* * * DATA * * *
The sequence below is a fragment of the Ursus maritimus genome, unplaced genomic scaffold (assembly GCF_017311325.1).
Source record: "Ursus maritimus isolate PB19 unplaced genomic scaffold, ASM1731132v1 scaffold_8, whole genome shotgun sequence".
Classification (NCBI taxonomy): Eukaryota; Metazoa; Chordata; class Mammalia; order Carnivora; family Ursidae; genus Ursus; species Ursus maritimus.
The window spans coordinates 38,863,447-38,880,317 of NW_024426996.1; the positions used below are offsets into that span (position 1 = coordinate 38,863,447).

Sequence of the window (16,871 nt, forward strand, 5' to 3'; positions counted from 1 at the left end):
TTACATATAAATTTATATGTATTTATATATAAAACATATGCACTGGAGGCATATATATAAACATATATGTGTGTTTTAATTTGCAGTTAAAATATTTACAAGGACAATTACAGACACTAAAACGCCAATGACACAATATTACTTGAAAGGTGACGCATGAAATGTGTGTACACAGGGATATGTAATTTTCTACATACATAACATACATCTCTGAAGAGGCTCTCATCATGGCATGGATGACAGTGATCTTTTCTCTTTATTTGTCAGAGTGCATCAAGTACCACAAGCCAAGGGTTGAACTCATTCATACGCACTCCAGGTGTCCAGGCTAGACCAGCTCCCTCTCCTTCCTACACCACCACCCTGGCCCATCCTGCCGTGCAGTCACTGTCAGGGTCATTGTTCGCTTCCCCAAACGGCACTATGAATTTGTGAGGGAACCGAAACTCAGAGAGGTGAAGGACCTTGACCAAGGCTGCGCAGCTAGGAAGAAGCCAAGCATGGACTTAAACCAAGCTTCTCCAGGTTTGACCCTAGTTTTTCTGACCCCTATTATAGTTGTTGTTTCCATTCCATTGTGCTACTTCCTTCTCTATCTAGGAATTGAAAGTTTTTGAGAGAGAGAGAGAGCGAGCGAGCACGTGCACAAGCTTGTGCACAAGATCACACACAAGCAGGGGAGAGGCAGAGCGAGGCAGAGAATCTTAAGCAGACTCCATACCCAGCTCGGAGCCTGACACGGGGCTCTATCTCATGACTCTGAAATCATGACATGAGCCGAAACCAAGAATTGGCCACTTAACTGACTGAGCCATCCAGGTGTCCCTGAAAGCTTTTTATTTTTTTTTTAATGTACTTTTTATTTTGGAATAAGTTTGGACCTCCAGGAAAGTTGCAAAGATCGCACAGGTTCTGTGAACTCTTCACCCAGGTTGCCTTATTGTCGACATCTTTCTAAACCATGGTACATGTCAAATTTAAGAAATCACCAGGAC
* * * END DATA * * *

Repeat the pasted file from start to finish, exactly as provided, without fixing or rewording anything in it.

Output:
The sequence below is a fragment of the Ursus maritimus genome, unplaced genomic scaffold (assembly GCF_017311325.1).
Source record: "Ursus maritimus isolate PB19 unplaced genomic scaffold, ASM1731132v1 scaffold_8, whole genome shotgun sequence".
Classification (NCBI taxonomy): Eukaryota; Metazoa; Chordata; class Mammalia; order Carnivora; family Ursidae; genus Ursus; species Ursus maritimus.
The window spans coordinates 38,863,447-38,880,317 of NW_024426996.1; the positions used below are offsets into that span (position 1 = coordinate 38,863,447).

Sequence of the window (16,871 nt, forward strand, 5' to 3'; positions counted from 1 at the left end):
TTACATATAAATTTATATGTATTTATATATAAAACATATGCACTGGAGGCATATATATAAACATATATGTGTGTTTTAATTTGCAGTTAAAATATTTACAAGGACAATTACAGACACTAAAACGCCAATGACACAATATTACTTGAAAGGTGACGCATGAAATGTGTGTACACAGGGATATGTAATTTTCTACATACATAACATACATCTCTGAAGAGGCTCTCATCATGGCATGGATGACAGTGATCTTTTCTCTTTATTTGTCAGAGTGCATCAAGTACCACAAGCCAAGGGTTGAACTCATTCATACGCACTCCAGGTGTCCAGGCTAGACCAGCTCCCTCTCCTTCCTACACCACCACCCTGGCCCATCCTGCCGTGCAGTCACTGTCAGGGTCATTGTTCGCTTCCCCAAACGGCACTATGAATTTGTGAGGGAACCGAAACTCAGAGAGGTGAAGGACCTTGACCAAGGCTGCGCAGCTAGGAAGAAGCCAAGCATGGACTTAAACCAAGCTTCTCCAGGTTTGACCCTAGTTTTTCTGACCCCTATTATAGTTGTTGTTTCCATTCCATTGTGCTACTTCCTTCTCTATCTAGGAATTGAAAGTTTTTGAGAGAGAGAGAGAGCGAGCGAGCACGTGCACAAGCTTGTGCACAAGATCACACACAAGCAGGGGAGAGGCAGAGCGAGGCAGAGAATCTTAAGCAGACTCCATACCCAGCTCGGAGCCTGACACGGGGCTCTATCTCATGACTCTGAAATCATGACATGAGCCGAAACCAAGAATTGGCCACTTAACTGACTGAGCCATCCAGGTGTCCCTGAAAGCTTTTTATTTTTTTTTTAATGTACTTTTTATTTTGGAATAAGTTTGGACCTCCAGGAAAGTTGCAAAGATCGCACAGGTTCTGTGAACTCTTCACCCAGGTTGCCTTATTGTCGACATCTTTCTAAACCATGGTACATGTCAAATTTAAGAAATCACCAGGAC